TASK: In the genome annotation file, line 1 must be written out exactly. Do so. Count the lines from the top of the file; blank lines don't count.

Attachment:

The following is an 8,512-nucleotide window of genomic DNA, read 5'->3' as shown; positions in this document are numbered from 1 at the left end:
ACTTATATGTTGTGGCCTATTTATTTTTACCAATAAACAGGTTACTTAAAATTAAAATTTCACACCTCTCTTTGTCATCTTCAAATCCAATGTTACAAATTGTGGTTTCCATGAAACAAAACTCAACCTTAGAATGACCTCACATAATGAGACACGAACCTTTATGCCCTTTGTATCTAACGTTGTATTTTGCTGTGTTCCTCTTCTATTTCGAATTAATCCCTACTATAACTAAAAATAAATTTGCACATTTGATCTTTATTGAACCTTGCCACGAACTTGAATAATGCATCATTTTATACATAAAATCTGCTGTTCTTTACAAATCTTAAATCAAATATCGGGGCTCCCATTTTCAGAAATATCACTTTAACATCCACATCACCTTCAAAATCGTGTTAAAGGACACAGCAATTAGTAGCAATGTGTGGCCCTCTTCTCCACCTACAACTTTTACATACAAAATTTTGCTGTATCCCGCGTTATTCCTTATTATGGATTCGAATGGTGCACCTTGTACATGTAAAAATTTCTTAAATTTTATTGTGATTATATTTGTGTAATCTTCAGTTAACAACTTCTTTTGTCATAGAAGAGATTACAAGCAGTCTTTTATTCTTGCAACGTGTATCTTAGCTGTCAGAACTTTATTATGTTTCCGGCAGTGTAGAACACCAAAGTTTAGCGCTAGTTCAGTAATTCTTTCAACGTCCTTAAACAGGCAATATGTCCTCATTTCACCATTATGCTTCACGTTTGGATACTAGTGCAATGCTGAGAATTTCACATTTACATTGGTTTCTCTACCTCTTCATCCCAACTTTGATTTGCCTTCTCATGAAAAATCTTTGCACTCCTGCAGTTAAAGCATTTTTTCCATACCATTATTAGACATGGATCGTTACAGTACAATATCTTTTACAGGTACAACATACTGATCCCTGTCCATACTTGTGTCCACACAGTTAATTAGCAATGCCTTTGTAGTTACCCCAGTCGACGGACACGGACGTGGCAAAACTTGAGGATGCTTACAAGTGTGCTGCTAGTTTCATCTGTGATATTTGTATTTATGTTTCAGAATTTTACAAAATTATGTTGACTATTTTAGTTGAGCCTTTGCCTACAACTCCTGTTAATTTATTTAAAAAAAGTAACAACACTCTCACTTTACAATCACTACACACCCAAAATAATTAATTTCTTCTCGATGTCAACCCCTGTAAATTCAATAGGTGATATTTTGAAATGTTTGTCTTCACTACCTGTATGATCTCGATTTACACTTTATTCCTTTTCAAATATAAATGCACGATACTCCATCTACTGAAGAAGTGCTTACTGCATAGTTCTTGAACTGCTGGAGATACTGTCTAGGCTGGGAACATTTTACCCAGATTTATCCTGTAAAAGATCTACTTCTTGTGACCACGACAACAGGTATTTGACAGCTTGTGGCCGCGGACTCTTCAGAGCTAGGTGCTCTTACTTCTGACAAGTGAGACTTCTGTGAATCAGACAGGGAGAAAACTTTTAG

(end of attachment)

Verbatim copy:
The following is an 8,512-nucleotide window of genomic DNA, read 5'->3' as shown; positions in this document are numbered from 1 at the left end: